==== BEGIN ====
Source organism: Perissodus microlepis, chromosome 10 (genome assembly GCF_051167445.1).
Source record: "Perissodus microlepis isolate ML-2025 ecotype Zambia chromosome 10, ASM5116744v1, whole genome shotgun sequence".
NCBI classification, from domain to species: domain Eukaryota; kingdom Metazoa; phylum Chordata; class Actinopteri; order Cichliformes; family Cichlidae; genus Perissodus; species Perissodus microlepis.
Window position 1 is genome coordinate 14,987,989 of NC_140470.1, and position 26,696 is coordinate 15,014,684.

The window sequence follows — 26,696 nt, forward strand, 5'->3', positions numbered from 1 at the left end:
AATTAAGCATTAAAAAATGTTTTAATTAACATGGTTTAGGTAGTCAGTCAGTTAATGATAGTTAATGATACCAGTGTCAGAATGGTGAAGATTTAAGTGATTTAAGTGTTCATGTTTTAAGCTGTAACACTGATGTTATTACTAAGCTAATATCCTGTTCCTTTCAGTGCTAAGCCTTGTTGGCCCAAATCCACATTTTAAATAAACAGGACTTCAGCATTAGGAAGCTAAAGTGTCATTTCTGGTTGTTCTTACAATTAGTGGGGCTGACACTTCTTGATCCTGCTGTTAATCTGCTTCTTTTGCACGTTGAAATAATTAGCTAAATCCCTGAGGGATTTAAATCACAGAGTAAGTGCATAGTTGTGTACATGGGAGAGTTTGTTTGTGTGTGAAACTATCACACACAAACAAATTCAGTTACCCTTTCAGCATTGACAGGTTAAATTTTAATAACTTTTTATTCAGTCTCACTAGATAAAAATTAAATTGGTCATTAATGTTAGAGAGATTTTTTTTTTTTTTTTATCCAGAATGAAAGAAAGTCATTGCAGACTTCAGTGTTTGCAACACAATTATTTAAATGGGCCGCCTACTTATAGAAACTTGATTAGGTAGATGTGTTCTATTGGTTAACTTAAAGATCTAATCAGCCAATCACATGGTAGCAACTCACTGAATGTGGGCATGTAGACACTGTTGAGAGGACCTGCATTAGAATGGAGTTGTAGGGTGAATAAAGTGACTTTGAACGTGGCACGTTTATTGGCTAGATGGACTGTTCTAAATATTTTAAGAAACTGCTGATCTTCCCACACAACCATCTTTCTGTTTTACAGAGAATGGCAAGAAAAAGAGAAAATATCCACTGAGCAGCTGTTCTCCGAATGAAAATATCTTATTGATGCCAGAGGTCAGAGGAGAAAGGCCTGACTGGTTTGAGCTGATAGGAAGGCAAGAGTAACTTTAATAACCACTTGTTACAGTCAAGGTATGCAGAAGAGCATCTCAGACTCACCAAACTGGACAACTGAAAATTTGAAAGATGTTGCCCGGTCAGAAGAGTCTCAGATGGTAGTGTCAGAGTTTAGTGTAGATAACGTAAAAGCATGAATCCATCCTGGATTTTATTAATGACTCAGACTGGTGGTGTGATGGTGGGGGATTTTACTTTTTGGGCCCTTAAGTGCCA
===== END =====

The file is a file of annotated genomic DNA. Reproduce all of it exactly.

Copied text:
Source organism: Perissodus microlepis, chromosome 10 (genome assembly GCF_051167445.1).
Source record: "Perissodus microlepis isolate ML-2025 ecotype Zambia chromosome 10, ASM5116744v1, whole genome shotgun sequence".
NCBI classification, from domain to species: domain Eukaryota; kingdom Metazoa; phylum Chordata; class Actinopteri; order Cichliformes; family Cichlidae; genus Perissodus; species Perissodus microlepis.
Window position 1 is genome coordinate 14,987,989 of NC_140470.1, and position 26,696 is coordinate 15,014,684.

The window sequence follows — 26,696 nt, forward strand, 5'->3', positions numbered from 1 at the left end:
AATTAAGCATTAAAAAATGTTTTAATTAACATGGTTTAGGTAGTCAGTCAGTTAATGATAGTTAATGATACCAGTGTCAGAATGGTGAAGATTTAAGTGATTTAAGTGTTCATGTTTTAAGCTGTAACACTGATGTTATTACTAAGCTAATATCCTGTTCCTTTCAGTGCTAAGCCTTGTTGGCCCAAATCCACATTTTAAATAAACAGGACTTCAGCATTAGGAAGCTAAAGTGTCATTTCTGGTTGTTCTTACAATTAGTGGGGCTGACACTTCTTGATCCTGCTGTTAATCTGCTTCTTTTGCACGTTGAAATAATTAGCTAAATCCCTGAGGGATTTAAATCACAGAGTAAGTGCATAGTTGTGTACATGGGAGAGTTTGTTTGTGTGTGAAACTATCACACACAAACAAATTCAGTTACCCTTTCAGCATTGACAGGTTAAATTTTAATAACTTTTTATTCAGTCTCACTAGATAAAAATTAAATTGGTCATTAATGTTAGAGAGATTTTTTTTTTTTTTTTATCCAGAATGAAAGAAAGTCATTGCAGACTTCAGTGTTTGCAACACAATTATTTAAATGGGCCGCCTACTTATAGAAACTTGATTAGGTAGATGTGTTCTATTGGTTAACTTAAAGATCTAATCAGCCAATCACATGGTAGCAACTCACTGAATGTGGGCATGTAGACACTGTTGAGAGGACCTGCATTAGAATGGAGTTGTAGGGTGAATAAAGTGACTTTGAACGTGGCACGTTTATTGGCTAGATGGACTGTTCTAAATATTTTAAGAAACTGCTGATCTTCCCACACAACCATCTTTCTGTTTTACAGAGAATGGCAAGAAAAAGAGAAAATATCCACTGAGCAGCTGTTCTCCGAATGAAAATATCTTATTGATGCCAGAGGTCAGAGGAGAAAGGCCTGACTGGTTTGAGCTGATAGGAAGGCAAGAGTAACTTTAATAACCACTTGTTACAGTCAAGGTATGCAGAAGAGCATCTCAGACTCACCAAACTGGACAACTGAAAATTTGAAAGATGTTGCCCGGTCAGAAGAGTCTCAGATGGTAGTGTCAGAGTTTAGTGTAGATAACGTAAAAGCATGAATCCATCCTGGATTTTATTAATGACTCAGACTGGTGGTGTGATGGTGGGGGATTTTACTTTTTGGGCCCTTAAGTGCCA